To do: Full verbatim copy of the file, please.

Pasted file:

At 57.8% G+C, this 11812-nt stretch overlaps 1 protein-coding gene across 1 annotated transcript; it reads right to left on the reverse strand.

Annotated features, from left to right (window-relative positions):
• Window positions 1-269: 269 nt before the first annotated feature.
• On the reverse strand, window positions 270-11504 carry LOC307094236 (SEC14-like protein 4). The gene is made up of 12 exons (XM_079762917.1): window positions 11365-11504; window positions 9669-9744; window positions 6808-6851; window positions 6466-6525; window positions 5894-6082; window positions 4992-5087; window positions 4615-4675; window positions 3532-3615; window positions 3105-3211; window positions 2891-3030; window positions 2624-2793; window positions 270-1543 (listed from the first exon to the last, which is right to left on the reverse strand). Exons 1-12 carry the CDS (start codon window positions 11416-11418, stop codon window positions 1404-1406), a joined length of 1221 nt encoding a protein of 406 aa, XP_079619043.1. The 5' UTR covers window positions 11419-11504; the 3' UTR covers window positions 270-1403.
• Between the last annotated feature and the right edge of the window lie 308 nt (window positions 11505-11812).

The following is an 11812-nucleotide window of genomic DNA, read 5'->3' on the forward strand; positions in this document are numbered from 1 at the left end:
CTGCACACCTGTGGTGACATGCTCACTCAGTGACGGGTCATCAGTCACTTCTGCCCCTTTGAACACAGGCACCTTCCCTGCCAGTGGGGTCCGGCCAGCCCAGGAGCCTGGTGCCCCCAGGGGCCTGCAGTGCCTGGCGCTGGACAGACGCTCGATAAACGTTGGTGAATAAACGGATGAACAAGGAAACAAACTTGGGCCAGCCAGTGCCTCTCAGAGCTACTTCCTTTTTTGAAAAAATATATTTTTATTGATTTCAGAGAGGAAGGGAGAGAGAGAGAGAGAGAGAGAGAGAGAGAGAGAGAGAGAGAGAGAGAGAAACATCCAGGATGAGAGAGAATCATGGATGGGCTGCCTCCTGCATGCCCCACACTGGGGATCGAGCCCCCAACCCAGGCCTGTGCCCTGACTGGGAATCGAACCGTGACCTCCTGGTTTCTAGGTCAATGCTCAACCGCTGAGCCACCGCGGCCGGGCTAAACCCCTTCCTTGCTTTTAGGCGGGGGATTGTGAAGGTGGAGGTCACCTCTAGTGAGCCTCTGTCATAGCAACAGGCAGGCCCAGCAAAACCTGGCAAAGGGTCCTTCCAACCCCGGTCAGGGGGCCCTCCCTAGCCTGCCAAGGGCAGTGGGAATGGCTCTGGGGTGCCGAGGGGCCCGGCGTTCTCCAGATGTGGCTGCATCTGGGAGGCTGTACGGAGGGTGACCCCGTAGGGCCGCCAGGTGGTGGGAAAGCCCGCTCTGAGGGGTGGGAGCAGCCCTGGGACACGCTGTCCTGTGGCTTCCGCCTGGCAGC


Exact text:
At 57.8% G+C, this 11812-nt stretch overlaps 1 protein-coding gene across 1 annotated transcript; it reads right to left on the reverse strand.

Annotated features, from left to right (window-relative positions):
• Window positions 1-269: 269 nt before the first annotated feature.
• On the reverse strand, window positions 270-11504 carry LOC307094236 (SEC14-like protein 4). The gene is made up of 12 exons (XM_079762917.1): window positions 11365-11504; window positions 9669-9744; window positions 6808-6851; window positions 6466-6525; window positions 5894-6082; window positions 4992-5087; window positions 4615-4675; window positions 3532-3615; window positions 3105-3211; window positions 2891-3030; window positions 2624-2793; window positions 270-1543 (listed from the first exon to the last, which is right to left on the reverse strand). Exons 1-12 carry the CDS (start codon window positions 11416-11418, stop codon window positions 1404-1406), a joined length of 1221 nt encoding a protein of 406 aa, XP_079619043.1. The 5' UTR covers window positions 11419-11504; the 3' UTR covers window positions 270-1403.
• Between the last annotated feature and the right edge of the window lie 308 nt (window positions 11505-11812).

The following is an 11812-nucleotide window of genomic DNA, read 5'->3' on the forward strand; positions in this document are numbered from 1 at the left end:
CTGCACACCTGTGGTGACATGCTCACTCAGTGACGGGTCATCAGTCACTTCTGCCCCTTTGAACACAGGCACCTTCCCTGCCAGTGGGGTCCGGCCAGCCCAGGAGCCTGGTGCCCCCAGGGGCCTGCAGTGCCTGGCGCTGGACAGACGCTCGATAAACGTTGGTGAATAAACGGATGAACAAGGAAACAAACTTGGGCCAGCCAGTGCCTCTCAGAGCTACTTCCTTTTTTGAAAAAATATATTTTTATTGATTTCAGAGAGGAAGGGAGAGAGAGAGAGAGAGAGAGAGAGAGAGAGAGAGAGAGAGAGAGAGAGAAACATCCAGGATGAGAGAGAATCATGGATGGGCTGCCTCCTGCATGCCCCACACTGGGGATCGAGCCCCCAACCCAGGCCTGTGCCCTGACTGGGAATCGAACCGTGACCTCCTGGTTTCTAGGTCAATGCTCAACCGCTGAGCCACCGCGGCCGGGCTAAACCCCTTCCTTGCTTTTAGGCGGGGGATTGTGAAGGTGGAGGTCACCTCTAGTGAGCCTCTGTCATAGCAACAGGCAGGCCCAGCAAAACCTGGCAAAGGGTCCTTCCAACCCCGGTCAGGGGGCCCTCCCTAGCCTGCCAAGGGCAGTGGGAATGGCTCTGGGGTGCCGAGGGGCCCGGCGTTCTCCAGATGTGGCTGCATCTGGGAGGCTGTACGGAGGGTGACCCCGTAGGGCCGCCAGGTGGTGGGAAAGCCCGCTCTGAGGGGTGGGAGCAGCCCTGGGACACGCTGTCCTGTGGCTTCCGCCTGGCAGC